ALMA imaging of the CO snowline of the HD 163296 disk with DCO+⋆
1 Leiden Observatory, Leiden University, PO Box 9513, 2300 RA Leiden, The Netherlands
2 SRON Netherlands Institute for Space Research, PO Box 800, 9700 AV Groningen, The Netherlands
3 Academia Sinica Institute of Astronomy and Astrophysics (ASIAA), PO Box 23-141, 10617 Taipei, Taiwan
4 Max-Planck-Institut für Extraterrestrische Physik, Giessenbachstrasse 1, 85748 Garching, Germany
5 National Astronomical Observatory of Japan (NAOJ), 2-21-1 Osawa, Mitaka, 181-8588 Tokyo, Japan
6 NAOJ Chile Observatory
7 European Southern Observatory, Karl Schwarzschild Str 2, 85748 Garching bei München, Germany
8 Joint ALMA Observatory (JAO), Alonso de Cordova 3107, Vitacura, Santiago, Chile
9 National Radio Astronomical Observatory (NRAO), 520 Edgemont Road, Charlottesville, VA 22903, USA
10 INAF – Osservatorio Astrofisico di Arcetri, Largo E. Fermi 5, 50125 Firenze, Italy
Received: 29 March 2013
Accepted: 11 July 2013
Context. The high spatial resolution and line sensitivity of the Atacama Large Millimeter/submillimeter Array (ALMA) opens the possibility of resolving emission from molecules in large samples of circumstellar disks. With an understanding of the conditions under which these molecules can have high abundance, they can be used as direct tracers of distinct physical regions. In particular, DCO+ is expected to have an enhanced abundance within a few Kelvin of the CO freezeout temperature of 19 K, making it a useful probe of the cold disk midplane.
Aims. We aim to use line emission from DCO+ to directly resolve the CO “snowline” – the region at which the gas-phase CO abundance drops due to freezeout – and determine the temperature boundaries of the region of DCO+ emission in the HD 163296 disk. This will serve as a test of deuteration models based on enhanced formation of the parent molecule H2D+ and a direct probe of midplane disk structure and ionization.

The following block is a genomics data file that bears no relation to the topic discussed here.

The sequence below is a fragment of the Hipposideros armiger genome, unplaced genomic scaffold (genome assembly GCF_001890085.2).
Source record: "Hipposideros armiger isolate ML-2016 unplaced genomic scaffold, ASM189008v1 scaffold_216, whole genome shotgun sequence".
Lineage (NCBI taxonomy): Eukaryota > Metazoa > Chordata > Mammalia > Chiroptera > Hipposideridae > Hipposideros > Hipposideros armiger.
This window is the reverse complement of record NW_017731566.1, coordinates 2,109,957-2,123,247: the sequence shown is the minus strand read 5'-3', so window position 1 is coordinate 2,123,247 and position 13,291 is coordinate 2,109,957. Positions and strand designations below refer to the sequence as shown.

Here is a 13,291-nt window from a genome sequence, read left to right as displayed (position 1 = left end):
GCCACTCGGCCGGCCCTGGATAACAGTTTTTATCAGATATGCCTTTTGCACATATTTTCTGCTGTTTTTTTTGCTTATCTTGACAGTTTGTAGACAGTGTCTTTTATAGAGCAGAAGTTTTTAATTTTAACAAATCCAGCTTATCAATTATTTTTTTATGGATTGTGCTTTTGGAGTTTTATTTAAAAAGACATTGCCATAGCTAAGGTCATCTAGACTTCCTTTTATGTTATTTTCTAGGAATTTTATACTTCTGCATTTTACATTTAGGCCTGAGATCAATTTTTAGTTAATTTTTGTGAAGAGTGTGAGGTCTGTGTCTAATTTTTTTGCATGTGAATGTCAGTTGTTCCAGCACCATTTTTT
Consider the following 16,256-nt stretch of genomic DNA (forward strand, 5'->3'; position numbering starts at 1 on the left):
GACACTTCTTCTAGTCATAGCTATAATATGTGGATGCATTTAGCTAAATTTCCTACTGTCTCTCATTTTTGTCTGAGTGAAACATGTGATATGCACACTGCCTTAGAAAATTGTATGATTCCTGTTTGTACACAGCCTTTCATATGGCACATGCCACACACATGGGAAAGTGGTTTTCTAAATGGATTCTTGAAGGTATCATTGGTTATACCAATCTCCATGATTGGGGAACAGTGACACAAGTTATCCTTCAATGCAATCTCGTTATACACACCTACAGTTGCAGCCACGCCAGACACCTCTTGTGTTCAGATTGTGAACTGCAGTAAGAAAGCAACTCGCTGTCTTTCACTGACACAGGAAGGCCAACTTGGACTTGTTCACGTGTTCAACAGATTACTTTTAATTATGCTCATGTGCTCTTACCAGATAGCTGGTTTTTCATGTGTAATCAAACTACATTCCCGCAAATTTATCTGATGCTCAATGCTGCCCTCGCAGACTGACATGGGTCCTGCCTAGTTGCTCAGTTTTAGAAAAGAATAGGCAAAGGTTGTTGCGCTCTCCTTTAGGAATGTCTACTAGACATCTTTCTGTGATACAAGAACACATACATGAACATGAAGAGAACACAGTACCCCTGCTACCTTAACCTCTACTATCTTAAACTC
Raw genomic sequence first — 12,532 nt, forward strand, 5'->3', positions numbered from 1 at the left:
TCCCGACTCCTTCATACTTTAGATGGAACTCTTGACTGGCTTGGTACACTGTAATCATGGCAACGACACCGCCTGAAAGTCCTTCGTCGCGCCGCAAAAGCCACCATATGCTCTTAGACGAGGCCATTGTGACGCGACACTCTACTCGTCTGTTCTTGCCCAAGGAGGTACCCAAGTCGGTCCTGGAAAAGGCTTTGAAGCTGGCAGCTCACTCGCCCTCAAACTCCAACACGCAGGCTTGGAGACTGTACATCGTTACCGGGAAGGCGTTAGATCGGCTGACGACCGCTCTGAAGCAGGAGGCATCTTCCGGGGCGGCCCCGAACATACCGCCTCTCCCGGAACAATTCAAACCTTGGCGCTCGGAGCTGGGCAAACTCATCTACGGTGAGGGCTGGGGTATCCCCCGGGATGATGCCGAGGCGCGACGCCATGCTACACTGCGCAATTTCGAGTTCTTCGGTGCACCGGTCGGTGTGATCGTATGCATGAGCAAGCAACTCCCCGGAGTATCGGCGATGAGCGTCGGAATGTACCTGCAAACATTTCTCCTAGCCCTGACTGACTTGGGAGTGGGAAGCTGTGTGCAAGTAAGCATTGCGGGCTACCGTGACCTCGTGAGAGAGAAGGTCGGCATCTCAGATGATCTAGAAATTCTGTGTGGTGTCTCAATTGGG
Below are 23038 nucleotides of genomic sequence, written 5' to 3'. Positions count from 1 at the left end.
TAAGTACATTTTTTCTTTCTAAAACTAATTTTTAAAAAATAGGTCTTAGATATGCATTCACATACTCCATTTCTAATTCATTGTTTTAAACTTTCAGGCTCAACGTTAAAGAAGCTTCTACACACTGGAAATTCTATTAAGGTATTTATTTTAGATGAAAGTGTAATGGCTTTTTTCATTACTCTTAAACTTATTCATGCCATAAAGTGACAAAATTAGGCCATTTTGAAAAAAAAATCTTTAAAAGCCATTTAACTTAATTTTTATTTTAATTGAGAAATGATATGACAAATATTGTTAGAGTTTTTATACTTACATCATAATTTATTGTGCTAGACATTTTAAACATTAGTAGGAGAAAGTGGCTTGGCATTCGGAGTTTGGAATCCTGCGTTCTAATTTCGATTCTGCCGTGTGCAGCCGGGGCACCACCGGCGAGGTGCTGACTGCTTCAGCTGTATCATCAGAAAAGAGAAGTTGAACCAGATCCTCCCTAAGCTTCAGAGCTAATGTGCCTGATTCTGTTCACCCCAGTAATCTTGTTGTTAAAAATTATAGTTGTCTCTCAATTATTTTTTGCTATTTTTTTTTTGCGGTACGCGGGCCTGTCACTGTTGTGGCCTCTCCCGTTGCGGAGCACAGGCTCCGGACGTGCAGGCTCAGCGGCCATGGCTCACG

Methods. We compare ALMA line observations of HD 163296 to a grid of models based on the best fit physical model of Qi et al. (2011, ApJ, 740, 84). We vary the upper- and lower-limit temperatures of the region in which DCO+ is present as well as the abundance of DCO+ in order to fit channel maps of the DCO+J = 5–4 line. To determine the abundance enhancement compared to the general interstellar medium, we carry out similar fitting to HCO+J = 4–3 and H13CO+J = 4–3 observations.
Results. ALMA images show centrally peaked extended emission from HCO+ and H13CO+. DCO+ emission lies in a resolved ring from ~110 to 160 AU. The outer radius approximately corresponds to the size of the CO snowline as measured by previous lower resolution observations of CO lines in this disk. The ALMA DCO+ data now resolve and image the CO snowline directly.
Conclusions. In the best fitting models, HCO+ exists in a region extending from the 19 K isotherm to the photodissociation layer with an abundance of 3 × 10-10 relative to H2. DCO+ exists within the 19–21 K region of the disk with an abundance ratio [DCO+]/[HCO+] = 0.3. This represents a factor of 104 enhancement of the DCO+ abundance within this narrow region of the HD 163296 disk. Such a high enhancement has only previously been seen in prestellar cores. The inferred abundances provide a lower limit to the ionization fraction in the midplane of the cold outer disk (≳4 × 10-10), and suggest the utility of DCO+ as a tracer of its parent molecule H2D+.
Key words: stars: pre-main sequence / protoplanetary disks / submillimeter: stars / stars: individual: HD 163296
Appendix A is available in electronic form at http://www.aanda.org
© ESO, 2013